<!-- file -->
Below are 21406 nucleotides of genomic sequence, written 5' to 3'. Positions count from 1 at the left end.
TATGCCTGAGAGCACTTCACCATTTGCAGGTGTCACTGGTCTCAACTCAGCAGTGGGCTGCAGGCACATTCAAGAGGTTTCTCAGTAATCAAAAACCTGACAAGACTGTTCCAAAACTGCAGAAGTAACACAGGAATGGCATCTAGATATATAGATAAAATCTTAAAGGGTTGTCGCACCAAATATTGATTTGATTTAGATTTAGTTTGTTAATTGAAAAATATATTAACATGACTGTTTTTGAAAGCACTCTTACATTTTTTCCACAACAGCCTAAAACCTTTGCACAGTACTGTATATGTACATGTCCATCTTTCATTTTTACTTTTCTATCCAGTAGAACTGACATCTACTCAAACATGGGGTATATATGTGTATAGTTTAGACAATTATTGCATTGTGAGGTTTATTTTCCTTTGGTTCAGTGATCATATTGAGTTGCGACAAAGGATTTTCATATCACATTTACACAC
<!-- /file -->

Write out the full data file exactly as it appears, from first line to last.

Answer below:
Below are 21406 nucleotides of genomic sequence, written 5' to 3'. Positions count from 1 at the left end.
TATGCCTGAGAGCACTTCACCATTTGCAGGTGTCACTGGTCTCAACTCAGCAGTGGGCTGCAGGCACATTCAAGAGGTTTCTCAGTAATCAAAAACCTGACAAGACTGTTCCAAAACTGCAGAAGTAACACAGGAATGGCATCTAGATATATAGATAAAATCTTAAAGGGTTGTCGCACCAAATATTGATTTGATTTAGATTTAGTTTGTTAATTGAAAAATATATTAACATGACTGTTTTTGAAAGCACTCTTACATTTTTTCCACAACAGCCTAAAACCTTTGCACAGTACTGTATATGTACATGTCCATCTTTCATTTTTACTTTTCTATCCAGTAGAACTGACATCTACTCAAACATGGGGTATATATGTGTATAGTTTAGACAATTATTGCATTGTGAGGTTTATTTTCCTTTGGTTCAGTGATCATATTGAGTTGCGACAAAGGATTTTCATATCACATTTACACAC